Signs point to bridge deal for Oilers, eager Darnell Nurse

Shawn McKenzie along with NHL insider Chris Johnston discuss the Edmonton Oilers expectations heading into this season, after a disappointing 2017-18 campaign.

TORONTO – Darnell Nurse doesn’t want to drag this out much longer.

The supersized defenceman with genes you wish you had and jeans you’ll never fit into calls his fellow Edmonton Oilers his brothers, his family.

He can’t imagine not joining them in Alberta in a couple weeks, under lowered expectations and heightened urgency, of stepping into camp determined to build off his best year personally and a kick in the head professionally.

The catch: Nurse, one of the NHL’s several restricted free agents still unsigned in these back-to-school shopping days, is the only Oiler without a job in place for the 2018-19 season — yet.

“No matter how long it takes or what goes down, I’m always ready to go. That’s always been my main focus: When the puck drops, I’ll be there,” Nurse said Monday at BioSteel Camp.

“I know at some point I’ll be playing in Oilers colours. I want to get it done before camp.” Then, perhaps realizing he sounds too eager for his own financial good, he adds: “What I want and what will happen are two different things.”

Nurse may be tipping his hand in this staredown with general manager Peter Chiarelli in which his only real ace to play would be to ghost at camp. Or, more dramatically, sit out actual games in which his presence in the top-four has become all that more critical with the news of Andrej Sekera’s injury.

But players want to play.

“He’s going to need to be there,” said captain Connor McDavid, point blank. “I think his game is only going to get better.”

Because Nurse, 23, had no arbitration rights this summer and because the Oilers are down to just $3.98 million in projected salary cap space, per CapFriendly.com, the wiggle room here is minimal, and a long-term commitment to the club’s top-scoring defenceman of 2017-18 appears like a long shot.

“I don’t see with their cap space being what it is that they can entice us with much term,” Nurse’s agent, Anton Thun, told the Edmonton Journal. “If they’ve got $5 million in cap space, it’s not going to be a long-term deal.”

OK, then.

For Nurse’s part, he uses words like “funny” and “weird” and “educational” to describe this summer’s negotiations, which have him and fellow RFA blue-liners on the rise Noah Hanifin (Calgary), Shea Theodore (Vegas) and Josh Morrissey (Winnipeg) embroiled in stalemates.

“Both sides want something a little different. There’s both good and bad with the fans. Some fans get on you and say, ‘You’re not that good. You don’t deserve that much.’ Others are like, ‘Ah, you’re great.’ It’s funny — a whole balancing act,” Nurse explained with a chuckle.

“I’m learning a lot going through this whole contract. It takes time. I have a lot faith I’ll be there in camp.”

No doubt, Nurse has kept a keen eye on comparables like Brady Skjei, who signed for six years at $5.25 million annually in New York, and Brandon Montour, who opted for a two-year bridge with Anaheim at a $3.38-million cap hit.

McDavid believes Nurse busted out of his shell this past season, both physically and offensively. The third-year defenceman’s 82 games played, six goals, 20 assists, 67 penalty minutes and plus-15 rating (on a minus-29 team) were all career bests, yet because Nurse believes he’s just scratching the surface of his offensive potential, he’s not afraid to bet on himself.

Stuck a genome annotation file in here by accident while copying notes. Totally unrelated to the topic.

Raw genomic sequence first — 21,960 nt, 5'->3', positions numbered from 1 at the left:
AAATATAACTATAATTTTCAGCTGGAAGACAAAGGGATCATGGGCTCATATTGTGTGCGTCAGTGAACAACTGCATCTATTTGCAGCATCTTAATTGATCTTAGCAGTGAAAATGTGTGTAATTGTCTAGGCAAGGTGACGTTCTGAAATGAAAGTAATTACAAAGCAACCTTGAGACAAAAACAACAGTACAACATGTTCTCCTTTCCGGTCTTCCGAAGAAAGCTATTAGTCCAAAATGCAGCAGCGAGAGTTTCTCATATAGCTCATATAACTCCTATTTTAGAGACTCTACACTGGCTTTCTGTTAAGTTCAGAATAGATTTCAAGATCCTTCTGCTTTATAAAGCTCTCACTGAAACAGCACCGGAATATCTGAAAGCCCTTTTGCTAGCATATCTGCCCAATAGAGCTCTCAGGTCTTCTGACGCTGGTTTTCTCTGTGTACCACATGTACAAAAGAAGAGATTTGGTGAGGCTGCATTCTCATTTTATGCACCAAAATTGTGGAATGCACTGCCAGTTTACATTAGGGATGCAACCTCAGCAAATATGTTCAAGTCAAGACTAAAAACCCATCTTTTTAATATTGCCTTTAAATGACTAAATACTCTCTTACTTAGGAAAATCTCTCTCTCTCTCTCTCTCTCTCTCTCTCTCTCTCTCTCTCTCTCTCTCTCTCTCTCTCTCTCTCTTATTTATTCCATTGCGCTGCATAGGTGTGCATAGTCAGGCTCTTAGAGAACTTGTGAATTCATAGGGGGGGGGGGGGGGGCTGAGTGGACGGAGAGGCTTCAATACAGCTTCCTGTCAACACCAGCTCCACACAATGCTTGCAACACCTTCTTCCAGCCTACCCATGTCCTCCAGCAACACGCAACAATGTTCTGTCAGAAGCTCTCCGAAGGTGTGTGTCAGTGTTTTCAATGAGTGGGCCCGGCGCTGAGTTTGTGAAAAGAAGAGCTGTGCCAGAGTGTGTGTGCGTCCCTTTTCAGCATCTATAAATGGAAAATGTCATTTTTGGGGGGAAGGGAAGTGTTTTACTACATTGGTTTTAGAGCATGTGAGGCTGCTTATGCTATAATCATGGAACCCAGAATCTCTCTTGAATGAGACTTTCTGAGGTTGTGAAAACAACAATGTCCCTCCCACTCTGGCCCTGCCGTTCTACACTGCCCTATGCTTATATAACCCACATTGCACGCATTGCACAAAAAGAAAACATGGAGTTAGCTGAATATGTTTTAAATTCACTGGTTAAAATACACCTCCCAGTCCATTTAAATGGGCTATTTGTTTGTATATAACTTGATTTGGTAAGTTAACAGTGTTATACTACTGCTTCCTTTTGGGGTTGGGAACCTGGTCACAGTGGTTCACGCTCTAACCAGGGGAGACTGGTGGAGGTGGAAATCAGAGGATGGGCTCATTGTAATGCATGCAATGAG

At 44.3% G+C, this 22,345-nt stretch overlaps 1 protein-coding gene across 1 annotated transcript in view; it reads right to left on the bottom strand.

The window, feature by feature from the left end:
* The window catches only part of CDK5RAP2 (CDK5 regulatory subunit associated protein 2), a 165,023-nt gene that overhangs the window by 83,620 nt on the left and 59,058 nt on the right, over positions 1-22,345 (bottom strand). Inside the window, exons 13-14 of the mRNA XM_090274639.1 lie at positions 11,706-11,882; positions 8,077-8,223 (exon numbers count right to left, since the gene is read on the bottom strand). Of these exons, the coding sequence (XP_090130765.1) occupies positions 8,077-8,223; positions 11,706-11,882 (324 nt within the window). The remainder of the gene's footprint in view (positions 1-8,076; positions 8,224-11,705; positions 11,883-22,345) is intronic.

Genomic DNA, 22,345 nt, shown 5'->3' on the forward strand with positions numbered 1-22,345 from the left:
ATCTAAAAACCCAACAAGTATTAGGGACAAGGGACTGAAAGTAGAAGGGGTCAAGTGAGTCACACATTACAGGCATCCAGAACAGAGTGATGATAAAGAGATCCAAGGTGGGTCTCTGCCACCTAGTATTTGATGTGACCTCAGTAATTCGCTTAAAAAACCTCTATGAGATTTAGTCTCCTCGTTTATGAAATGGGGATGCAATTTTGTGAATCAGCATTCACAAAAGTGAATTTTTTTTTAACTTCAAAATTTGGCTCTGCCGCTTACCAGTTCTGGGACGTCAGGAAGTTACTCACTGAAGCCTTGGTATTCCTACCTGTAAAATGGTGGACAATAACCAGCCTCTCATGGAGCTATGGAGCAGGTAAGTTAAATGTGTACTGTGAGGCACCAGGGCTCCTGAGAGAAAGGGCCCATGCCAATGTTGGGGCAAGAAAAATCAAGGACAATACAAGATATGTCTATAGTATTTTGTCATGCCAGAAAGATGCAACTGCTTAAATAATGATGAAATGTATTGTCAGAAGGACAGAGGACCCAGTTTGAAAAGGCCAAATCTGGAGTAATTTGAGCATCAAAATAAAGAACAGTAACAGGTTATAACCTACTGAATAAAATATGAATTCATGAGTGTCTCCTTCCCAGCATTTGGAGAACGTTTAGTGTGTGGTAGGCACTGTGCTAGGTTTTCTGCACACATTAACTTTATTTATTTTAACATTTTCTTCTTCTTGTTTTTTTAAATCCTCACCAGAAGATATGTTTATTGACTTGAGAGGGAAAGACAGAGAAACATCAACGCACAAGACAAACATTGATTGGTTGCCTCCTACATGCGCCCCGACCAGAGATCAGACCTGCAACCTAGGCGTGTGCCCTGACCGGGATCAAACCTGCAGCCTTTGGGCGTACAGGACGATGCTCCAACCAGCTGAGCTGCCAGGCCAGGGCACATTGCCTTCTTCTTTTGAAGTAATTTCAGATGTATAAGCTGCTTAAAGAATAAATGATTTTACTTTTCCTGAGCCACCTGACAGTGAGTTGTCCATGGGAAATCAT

Nurse said Monday he’d be fine with a bridge contract, and we’re circling Montour (another BioSteel camper) as a reasonable template. Settle in the $3.4-million range, then knock your next deal out of the park. Make ’em pay for your UFA years.

“I’m pretty smart. I think anyone going through this process has an eye for what’s going on. I like to stay pretty involved in what’s going on. At the end of the day, we’re talking about my life here, too, not just my agent’s,” Nurse said.

“[Term] doesn’t matter to me. Either way, I have a lot to prove still. It doesn’t matter how long it is; I’m going to be hungry.”

They all should be, those Oilers.

Nurse calls the club’s 25-point year-over-year plummet, from 103-point threat in 2016-17 to 78-point embarrassment in 2017-18, “a kick in the head.” A chip for every shoulder.

After sniping and smiling on consecutive three-on-three rushes Monday, Nurse talked about how he has incorporated boxing, under trainer Jorge Blanco, to his training regimen this summer. He vows to be more dynamic, more disciplined, more physical. He wants to be counted on as a shutdown guy.

“Whatever he’s asked to do, he’ll do. He’s going to try and help his team win however he can. You have to have a lot of respect for a guy like that,” says Montreal’s Max Domi, a close friend and golden world junior teammate in 2015.

“He’s an unbelievable athlete. Not many people realize he can play football, basketball, soccer, you name it. And he’s elite at them all. He’s got some good genes.”

Goals, Nurse argues, haven’t been the issue in Edmonton. Preventing them is. Of all the Western clubs, only rebuilding Vancouver surrendered more goals last season than the Oilers’ 263.

“You can’t believe your own hype. We didn’t have that hunger we did the year before that made us so successful. For us, it’ll be good to have that back in the room,” Nurse said.

“It leaves a very bad taste in your mouth. All summer you have to think about it. It’s going to be a driving factor.”

Now, he just needs the keys.

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